Building a Sleep Discipline schedule can be easy and fun. It involves balancing many factors including the amount of extra time you would like to have, how many naps you can fit in per day, how strict you expect to be with the schedule, and how much sleep deprivation you’re willing to deal with in the beginning. Below you will find a chart of these factors and a step-by-step guide to developing a Sleep Discipline schedule that is right for you.

Review this chart to help you determine the best Sleep Discipline for you. Notice that the more naps you take during the day, the less sleep you will need at night. Conversely, the shorter your core sleep, the more strictly you will need to follow your schedule. The less Total Sleep you get, the more severe the sleep deprivation in the adjustment phase will be, however the more sever the sleep dep., the quicker your body will adjust to the Discipline.

# 20 min Naps Core Sleep (hrs) Total Sleep (hrs) Net Benefit (vs 8 hrs) Nap Sched. Flexibility Nickname
0 8 8 0 n/a Monophasic
1 6 6.3 1.7 +/-3 hr Siesta
2 4.5 5.2 2.8 +/-2 hr Everyman
3 3 4 4 +/-1 hr Everyman
4 or 5 1.5 2.8 5.2 +/-30 min Everyman
6 0 2 6 +/-30 min Uberman

How to make a Sleep Discipline schedule:

  1. Find 30 minute time blocks where you can quietly slip away and take a 20 minute nap every day. Ideally space the naps 3-6 hrs apart.
    • (What worked for me: My job allows for a flexible schedule so I can take naps at work whenever I’m not too busy to do so. I target – 11:30 a.m., 5:30 p.m., and 11:00 p.m.)
  2. Find a location you can go to lie down uninterrupted during that time. Sleeping pads/bags, pillows, and earplugs make this task much easier – you will become a nap expert in short order, so you can get creative.
    • (What worked for me: I use a sleeping bag to take naps on our office lounge couch, or on a backpacking sleeping pad in our conference room. If I’m at home I’ll crash on my bed. Otherwise I nap wherever I happen to be (i.e. cars, airports/airplanes, floors, other peoples’ couches/beds, etc.)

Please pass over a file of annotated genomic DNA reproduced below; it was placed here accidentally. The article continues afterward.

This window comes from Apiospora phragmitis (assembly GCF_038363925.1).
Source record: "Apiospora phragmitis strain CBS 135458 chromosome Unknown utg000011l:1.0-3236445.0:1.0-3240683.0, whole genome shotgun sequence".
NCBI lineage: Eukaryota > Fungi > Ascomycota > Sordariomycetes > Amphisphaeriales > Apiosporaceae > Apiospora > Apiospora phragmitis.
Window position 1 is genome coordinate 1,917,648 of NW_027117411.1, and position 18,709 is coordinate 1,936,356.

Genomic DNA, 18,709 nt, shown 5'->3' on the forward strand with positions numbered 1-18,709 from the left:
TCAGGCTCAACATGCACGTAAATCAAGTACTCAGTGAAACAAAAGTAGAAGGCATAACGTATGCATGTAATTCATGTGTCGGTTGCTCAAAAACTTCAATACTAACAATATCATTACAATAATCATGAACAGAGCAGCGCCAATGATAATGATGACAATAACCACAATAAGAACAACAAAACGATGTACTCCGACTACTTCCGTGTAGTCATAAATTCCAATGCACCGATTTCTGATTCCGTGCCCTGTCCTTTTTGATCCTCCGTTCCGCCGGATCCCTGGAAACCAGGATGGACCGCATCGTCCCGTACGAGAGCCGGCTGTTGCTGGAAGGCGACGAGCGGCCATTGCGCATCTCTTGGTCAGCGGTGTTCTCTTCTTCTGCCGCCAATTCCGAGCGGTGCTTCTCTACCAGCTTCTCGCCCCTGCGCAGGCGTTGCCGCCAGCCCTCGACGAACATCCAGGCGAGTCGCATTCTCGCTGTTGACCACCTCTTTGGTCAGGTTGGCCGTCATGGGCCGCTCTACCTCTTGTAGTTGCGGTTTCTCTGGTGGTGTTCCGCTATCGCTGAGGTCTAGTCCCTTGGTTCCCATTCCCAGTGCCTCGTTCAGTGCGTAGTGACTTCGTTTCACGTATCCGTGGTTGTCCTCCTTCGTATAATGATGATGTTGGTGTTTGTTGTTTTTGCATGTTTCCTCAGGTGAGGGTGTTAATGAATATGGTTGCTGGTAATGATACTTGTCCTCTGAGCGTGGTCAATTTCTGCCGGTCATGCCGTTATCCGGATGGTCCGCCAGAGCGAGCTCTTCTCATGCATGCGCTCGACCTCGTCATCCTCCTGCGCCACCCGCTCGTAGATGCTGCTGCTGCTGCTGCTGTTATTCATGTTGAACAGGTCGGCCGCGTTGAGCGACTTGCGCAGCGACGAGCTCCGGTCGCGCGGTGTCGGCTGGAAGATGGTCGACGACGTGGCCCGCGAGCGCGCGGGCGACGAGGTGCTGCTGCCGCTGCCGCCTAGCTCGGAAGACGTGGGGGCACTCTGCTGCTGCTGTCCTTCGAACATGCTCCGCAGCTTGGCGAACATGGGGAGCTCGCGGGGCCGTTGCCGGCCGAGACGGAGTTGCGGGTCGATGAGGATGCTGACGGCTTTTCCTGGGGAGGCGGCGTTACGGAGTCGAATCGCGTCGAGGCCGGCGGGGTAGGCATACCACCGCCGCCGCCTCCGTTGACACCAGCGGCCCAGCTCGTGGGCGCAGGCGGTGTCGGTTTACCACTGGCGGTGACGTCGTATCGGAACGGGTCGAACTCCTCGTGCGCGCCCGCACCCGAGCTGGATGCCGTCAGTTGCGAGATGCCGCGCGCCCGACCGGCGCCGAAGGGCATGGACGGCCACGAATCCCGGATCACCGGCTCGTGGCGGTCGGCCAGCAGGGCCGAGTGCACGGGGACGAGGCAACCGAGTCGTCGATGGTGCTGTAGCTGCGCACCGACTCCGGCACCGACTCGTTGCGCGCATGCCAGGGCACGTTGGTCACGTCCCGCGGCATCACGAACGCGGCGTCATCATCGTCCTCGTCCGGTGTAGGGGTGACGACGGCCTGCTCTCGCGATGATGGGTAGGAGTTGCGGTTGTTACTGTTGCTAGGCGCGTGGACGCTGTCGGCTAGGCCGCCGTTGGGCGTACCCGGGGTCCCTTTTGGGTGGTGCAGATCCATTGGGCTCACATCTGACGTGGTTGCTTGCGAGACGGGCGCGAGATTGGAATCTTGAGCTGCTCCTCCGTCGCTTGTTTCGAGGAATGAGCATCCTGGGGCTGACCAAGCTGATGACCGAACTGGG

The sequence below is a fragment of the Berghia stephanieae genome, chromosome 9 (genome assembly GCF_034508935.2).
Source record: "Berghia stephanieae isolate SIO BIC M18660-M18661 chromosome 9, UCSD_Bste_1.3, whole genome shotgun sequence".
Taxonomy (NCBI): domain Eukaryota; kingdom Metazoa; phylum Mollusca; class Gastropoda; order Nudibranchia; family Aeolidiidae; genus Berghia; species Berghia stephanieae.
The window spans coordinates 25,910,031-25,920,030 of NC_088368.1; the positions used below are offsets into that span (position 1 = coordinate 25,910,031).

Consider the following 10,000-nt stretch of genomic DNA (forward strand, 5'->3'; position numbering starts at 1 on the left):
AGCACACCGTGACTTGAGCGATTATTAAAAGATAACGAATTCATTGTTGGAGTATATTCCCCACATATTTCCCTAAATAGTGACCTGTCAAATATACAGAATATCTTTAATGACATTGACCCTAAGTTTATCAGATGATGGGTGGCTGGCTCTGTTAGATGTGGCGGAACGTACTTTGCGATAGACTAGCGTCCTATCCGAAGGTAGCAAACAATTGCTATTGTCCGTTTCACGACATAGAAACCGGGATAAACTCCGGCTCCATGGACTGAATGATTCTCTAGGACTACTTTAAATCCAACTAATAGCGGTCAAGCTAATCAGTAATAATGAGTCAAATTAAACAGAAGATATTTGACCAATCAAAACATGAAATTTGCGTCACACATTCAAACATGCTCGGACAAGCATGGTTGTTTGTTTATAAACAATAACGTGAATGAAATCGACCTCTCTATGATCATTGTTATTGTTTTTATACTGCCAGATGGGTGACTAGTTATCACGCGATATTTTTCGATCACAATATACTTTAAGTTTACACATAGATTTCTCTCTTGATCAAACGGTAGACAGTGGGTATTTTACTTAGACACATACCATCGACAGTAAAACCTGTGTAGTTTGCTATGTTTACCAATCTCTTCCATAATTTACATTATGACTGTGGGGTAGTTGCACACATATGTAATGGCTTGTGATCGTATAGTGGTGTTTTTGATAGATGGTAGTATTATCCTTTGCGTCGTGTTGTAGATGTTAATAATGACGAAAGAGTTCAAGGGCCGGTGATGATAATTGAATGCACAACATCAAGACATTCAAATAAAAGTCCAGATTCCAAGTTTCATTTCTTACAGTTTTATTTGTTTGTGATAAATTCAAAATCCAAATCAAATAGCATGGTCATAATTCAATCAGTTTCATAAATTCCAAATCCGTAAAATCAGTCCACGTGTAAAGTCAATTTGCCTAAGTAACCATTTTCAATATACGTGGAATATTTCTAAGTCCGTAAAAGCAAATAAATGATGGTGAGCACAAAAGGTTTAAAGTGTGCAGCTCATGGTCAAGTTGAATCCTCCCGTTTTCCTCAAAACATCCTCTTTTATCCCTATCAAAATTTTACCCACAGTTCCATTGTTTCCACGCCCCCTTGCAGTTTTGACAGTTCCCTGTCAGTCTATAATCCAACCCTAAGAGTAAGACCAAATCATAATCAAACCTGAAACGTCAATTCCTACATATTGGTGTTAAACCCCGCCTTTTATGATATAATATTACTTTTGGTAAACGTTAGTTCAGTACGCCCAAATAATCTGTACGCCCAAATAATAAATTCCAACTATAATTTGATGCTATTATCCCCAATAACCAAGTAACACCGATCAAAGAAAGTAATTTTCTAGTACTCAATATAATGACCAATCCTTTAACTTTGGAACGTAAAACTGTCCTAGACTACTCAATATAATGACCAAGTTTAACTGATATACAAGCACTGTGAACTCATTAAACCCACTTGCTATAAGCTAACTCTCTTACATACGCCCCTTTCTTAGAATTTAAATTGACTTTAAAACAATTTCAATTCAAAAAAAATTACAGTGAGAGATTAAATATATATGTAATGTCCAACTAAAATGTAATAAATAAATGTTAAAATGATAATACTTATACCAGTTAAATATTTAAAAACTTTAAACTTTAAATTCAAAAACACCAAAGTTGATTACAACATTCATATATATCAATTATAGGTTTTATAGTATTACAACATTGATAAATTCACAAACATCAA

3. Using your step 1 results and the chart above, determine the number of naps you want in your schedule and find the appropriate core sleep length. Then pick a time slot for your core sleep and choose the best nap times that will space out your rest throughout the day.
    • (What worked for me: I wanted to be in to work by 7:00 a.m. every day so I set my core to 3:00 a.m. to 6:00 a.m. My best times for naps are: 11:30 a.m., 5:30 p.m., and 11:00 p.m)
  4. Pick a series of days (at least three) to commit to the adjustment phase knowing there’s a possibility of sleep deprivation. Try to avoid long drives, important business meetings, performing surgery, or any extremely important events. If something comes up, at any time you can switch back to monophasic, get a good night’s sleep and be right back to normal.
    • (Ideally (assuming a M-F work week) start the schedule on Thursday by lying down for the scheduled naps. Get your core sleep in Thursday night so that way even if you get 0 benefit from your naps, you will have still had some sleep the night before. Then you have Saturday and Sunday allocated for potentially the most tiring days of the adjustment period – if attempting the Uberman Schedule, expect this “most difficult” period to last a week. The tiredness and fatigue from sleep deprivation will hopefully be reduced to only early-morning / late-night tiredness by day 4, and will disappear after full adjustment (1 month or more).
    • Recommendation: If possible, choose a starting date that will give you 4 weeks to stick closely to the schedule (no vacations, trips, or prolonged times where you will not be able to get your naps). This is not absolutely necessary – especially as many of us are too busy to ever have a lull in activity for that long – however the closer you stick to the schedule for this time period, the more adapted you will be and the more you will get out of your time. As long as you make your Sleep Discipline a priority, you will adjust right quick.
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